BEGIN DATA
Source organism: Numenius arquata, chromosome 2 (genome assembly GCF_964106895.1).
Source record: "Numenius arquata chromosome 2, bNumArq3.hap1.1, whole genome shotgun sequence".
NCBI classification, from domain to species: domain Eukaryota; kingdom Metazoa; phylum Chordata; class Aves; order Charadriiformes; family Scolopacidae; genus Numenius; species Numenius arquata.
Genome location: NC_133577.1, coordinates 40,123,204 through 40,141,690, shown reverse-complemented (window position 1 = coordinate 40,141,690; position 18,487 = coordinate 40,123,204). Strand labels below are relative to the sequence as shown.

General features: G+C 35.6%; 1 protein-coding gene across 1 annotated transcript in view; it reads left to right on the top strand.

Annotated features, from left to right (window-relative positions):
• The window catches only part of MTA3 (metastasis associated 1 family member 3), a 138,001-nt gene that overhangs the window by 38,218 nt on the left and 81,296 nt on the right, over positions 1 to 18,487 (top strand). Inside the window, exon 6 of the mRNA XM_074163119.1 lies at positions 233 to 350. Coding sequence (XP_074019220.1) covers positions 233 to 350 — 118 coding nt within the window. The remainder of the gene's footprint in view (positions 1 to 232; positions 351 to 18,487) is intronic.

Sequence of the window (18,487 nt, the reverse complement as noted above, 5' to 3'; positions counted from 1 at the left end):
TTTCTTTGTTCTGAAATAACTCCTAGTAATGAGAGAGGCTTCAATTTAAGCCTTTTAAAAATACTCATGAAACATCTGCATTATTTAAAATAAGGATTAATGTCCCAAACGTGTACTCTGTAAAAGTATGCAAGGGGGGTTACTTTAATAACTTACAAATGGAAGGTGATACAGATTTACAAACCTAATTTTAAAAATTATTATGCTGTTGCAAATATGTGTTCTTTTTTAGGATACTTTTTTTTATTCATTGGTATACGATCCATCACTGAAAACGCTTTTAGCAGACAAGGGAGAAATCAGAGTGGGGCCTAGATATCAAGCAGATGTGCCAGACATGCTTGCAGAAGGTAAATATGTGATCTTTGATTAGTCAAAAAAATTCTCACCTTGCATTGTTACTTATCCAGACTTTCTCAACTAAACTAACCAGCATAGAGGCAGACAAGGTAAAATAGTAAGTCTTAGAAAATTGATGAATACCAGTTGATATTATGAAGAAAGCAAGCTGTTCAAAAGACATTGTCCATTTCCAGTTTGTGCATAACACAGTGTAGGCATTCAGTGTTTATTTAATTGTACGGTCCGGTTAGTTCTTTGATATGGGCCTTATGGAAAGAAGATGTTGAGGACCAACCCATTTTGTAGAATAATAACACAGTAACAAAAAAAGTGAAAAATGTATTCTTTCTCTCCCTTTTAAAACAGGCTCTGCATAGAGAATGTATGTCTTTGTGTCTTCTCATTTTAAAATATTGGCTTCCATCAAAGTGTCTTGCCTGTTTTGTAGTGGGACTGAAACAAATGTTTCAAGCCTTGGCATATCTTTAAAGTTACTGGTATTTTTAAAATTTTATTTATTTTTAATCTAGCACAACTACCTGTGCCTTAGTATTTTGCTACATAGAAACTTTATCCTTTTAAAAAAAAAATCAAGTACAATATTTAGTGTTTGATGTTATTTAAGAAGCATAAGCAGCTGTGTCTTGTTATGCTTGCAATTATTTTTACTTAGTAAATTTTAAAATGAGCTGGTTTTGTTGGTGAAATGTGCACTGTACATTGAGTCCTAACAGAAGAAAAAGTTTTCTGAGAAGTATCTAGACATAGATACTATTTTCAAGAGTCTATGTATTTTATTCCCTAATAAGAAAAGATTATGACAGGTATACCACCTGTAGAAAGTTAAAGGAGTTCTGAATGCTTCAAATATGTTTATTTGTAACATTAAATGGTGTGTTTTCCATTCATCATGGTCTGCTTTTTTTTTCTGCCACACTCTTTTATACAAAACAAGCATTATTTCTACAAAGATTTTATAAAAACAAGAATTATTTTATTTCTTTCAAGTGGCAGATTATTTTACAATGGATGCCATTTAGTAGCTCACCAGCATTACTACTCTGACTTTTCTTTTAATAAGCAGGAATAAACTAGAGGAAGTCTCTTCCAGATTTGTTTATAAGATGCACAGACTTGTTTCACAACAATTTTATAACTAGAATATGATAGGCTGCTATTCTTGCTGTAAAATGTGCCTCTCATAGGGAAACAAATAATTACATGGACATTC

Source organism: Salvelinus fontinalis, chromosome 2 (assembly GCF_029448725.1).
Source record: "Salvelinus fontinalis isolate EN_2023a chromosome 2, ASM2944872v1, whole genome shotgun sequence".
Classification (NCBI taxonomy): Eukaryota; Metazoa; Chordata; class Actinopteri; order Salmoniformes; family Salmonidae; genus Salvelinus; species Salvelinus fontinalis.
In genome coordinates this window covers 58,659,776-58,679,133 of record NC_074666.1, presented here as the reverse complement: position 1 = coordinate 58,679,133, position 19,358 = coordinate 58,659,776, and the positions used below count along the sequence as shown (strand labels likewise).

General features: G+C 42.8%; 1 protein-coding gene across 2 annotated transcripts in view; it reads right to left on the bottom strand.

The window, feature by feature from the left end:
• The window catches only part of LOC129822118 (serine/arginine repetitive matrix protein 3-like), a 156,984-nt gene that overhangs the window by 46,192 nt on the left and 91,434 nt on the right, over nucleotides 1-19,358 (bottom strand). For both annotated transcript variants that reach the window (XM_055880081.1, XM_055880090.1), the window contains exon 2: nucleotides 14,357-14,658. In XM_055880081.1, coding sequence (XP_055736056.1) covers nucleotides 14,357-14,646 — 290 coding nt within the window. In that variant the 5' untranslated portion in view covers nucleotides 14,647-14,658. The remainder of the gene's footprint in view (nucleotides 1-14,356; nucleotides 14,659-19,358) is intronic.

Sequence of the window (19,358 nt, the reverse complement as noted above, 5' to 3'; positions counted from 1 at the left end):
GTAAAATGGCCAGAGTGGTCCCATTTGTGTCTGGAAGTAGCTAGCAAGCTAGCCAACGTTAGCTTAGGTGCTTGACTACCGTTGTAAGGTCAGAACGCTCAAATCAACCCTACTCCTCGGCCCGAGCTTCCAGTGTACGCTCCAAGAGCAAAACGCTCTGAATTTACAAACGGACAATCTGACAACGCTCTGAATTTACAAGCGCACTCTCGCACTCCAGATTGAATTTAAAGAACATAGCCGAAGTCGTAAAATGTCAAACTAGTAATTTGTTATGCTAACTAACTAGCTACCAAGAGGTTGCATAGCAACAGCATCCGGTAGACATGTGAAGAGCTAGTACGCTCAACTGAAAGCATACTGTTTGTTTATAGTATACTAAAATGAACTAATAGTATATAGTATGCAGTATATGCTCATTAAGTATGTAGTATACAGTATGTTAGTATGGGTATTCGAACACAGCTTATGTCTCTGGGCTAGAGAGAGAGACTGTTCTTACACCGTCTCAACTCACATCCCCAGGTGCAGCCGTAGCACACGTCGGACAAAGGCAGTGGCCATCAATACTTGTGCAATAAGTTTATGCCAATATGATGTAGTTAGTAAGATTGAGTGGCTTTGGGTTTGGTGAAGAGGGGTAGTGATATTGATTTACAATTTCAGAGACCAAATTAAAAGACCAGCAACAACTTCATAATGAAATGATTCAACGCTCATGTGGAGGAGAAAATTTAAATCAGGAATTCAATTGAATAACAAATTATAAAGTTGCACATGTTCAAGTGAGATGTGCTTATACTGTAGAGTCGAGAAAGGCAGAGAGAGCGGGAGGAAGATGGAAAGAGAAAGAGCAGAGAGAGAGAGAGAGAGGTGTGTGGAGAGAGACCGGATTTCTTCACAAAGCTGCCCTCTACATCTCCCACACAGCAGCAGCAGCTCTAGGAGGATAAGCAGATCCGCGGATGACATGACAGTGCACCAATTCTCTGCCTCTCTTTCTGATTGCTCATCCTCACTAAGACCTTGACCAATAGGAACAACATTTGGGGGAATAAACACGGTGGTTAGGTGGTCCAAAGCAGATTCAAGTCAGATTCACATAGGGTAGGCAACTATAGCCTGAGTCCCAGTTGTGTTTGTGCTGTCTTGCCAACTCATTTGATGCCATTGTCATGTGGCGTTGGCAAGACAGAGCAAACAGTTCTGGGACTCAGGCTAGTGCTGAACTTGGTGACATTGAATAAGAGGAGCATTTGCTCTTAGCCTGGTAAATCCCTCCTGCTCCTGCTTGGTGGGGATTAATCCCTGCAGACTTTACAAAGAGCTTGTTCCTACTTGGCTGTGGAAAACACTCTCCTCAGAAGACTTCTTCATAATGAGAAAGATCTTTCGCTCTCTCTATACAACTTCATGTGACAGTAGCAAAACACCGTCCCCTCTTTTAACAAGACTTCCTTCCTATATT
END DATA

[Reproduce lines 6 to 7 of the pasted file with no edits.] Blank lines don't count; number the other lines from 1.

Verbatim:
Annotated features, from left to right (window-relative positions):
• The window catches only part of MTA3 (metastasis associated 1 family member 3), a 138,001-nt gene that overhangs the window by 38,218 nt on the left and 81,296 nt on the right, over positions 1 to 18,487 (top strand). Inside the window, exon 6 of the mRNA XM_074163119.1 lies at positions 233 to 350. Coding sequence (XP_074019220.1) covers positions 233 to 350 — 118 coding nt within the window. The remainder of the gene's footprint in view (positions 1 to 232; positions 351 to 18,487) is intronic.